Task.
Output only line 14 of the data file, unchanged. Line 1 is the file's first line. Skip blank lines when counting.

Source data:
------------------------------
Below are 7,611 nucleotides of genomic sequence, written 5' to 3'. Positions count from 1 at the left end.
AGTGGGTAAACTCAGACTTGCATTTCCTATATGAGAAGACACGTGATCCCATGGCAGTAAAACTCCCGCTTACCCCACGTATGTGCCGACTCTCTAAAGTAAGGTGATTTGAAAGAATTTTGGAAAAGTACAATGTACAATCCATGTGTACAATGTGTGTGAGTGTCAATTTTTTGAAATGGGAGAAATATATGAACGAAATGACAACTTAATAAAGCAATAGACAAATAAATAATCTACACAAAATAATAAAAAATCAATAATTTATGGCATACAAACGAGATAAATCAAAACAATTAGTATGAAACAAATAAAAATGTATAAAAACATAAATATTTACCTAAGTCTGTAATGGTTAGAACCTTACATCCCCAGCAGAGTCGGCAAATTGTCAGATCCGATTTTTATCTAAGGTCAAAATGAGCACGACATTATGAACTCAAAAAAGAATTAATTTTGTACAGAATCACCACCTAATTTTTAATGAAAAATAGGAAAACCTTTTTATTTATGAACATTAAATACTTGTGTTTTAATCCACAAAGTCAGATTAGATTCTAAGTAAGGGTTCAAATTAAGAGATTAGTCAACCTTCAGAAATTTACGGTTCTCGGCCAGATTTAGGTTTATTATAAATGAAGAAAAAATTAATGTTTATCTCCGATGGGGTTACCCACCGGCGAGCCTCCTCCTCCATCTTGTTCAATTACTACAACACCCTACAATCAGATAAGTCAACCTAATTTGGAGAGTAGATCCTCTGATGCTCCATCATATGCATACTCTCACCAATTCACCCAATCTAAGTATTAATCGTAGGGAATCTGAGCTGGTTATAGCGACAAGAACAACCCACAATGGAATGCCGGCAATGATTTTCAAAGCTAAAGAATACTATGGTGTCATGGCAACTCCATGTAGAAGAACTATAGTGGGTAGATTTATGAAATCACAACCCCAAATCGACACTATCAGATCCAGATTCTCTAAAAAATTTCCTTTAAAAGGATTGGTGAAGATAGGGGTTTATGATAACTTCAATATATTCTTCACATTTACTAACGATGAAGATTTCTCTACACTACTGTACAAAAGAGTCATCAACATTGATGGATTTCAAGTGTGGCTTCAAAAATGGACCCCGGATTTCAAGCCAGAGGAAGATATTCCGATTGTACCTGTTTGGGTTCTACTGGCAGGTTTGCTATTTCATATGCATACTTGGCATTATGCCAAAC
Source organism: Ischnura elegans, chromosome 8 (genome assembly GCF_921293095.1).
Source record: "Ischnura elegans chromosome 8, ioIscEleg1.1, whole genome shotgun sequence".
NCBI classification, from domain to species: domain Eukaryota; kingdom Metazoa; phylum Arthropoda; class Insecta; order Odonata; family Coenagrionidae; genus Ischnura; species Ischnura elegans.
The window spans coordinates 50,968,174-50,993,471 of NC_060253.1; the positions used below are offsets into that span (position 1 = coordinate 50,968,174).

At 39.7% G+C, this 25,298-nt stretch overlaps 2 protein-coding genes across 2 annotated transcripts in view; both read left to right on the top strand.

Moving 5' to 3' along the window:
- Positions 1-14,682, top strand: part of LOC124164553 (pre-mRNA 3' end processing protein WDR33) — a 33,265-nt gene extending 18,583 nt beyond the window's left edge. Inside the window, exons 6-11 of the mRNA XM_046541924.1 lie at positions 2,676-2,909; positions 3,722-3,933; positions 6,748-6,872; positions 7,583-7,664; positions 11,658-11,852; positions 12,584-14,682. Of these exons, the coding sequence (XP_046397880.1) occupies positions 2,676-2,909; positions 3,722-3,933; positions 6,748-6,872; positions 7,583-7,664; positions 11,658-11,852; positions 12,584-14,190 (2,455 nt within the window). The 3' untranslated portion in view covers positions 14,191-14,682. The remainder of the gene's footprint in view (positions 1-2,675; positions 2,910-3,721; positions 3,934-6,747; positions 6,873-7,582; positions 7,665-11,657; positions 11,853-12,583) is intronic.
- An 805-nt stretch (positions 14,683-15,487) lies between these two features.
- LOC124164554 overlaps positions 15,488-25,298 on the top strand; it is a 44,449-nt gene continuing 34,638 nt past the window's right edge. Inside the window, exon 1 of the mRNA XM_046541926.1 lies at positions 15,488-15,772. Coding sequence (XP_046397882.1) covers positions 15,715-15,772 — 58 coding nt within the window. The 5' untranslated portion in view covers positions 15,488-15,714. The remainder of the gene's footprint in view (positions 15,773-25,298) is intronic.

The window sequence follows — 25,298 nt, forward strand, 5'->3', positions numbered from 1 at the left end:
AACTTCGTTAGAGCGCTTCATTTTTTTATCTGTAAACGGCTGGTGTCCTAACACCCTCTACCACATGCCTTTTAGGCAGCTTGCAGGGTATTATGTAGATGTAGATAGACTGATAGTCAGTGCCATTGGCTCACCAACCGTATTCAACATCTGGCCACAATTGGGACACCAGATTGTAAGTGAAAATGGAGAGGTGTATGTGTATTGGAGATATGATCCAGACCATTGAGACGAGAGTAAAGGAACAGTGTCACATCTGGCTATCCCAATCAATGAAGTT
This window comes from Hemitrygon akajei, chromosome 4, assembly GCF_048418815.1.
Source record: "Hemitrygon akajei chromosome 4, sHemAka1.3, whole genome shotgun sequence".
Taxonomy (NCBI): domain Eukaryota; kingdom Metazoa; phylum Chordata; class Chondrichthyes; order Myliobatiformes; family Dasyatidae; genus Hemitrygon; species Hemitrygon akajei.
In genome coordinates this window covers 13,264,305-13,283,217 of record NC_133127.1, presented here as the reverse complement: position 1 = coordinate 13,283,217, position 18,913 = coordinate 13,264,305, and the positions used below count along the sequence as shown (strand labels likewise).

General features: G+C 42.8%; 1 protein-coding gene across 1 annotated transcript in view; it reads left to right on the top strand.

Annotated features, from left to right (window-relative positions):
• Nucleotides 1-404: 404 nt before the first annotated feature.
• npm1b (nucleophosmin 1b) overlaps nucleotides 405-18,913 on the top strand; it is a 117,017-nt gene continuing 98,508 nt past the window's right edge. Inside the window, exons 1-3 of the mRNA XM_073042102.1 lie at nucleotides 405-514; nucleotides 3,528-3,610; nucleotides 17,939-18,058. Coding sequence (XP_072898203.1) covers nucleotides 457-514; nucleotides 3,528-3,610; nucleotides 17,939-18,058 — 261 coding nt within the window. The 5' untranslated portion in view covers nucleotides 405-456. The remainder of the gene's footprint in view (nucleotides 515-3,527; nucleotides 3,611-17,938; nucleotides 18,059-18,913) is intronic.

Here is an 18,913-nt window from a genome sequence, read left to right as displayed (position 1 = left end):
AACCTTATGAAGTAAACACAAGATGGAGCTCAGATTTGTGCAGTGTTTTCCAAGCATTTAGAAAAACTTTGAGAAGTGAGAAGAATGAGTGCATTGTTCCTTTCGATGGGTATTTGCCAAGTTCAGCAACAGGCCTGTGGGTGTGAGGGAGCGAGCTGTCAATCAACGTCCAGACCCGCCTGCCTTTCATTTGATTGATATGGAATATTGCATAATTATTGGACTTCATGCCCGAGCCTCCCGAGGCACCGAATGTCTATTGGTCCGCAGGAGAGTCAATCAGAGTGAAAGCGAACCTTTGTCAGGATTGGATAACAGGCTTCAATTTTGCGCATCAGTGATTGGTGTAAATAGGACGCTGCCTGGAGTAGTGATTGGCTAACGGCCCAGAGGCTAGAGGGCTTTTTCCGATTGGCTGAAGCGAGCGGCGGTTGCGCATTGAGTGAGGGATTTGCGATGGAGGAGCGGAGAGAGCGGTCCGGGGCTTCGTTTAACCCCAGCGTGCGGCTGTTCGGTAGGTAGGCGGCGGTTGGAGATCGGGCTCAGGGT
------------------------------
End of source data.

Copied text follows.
This window comes from Hemitrygon akajei, chromosome 4, assembly GCF_048418815.1.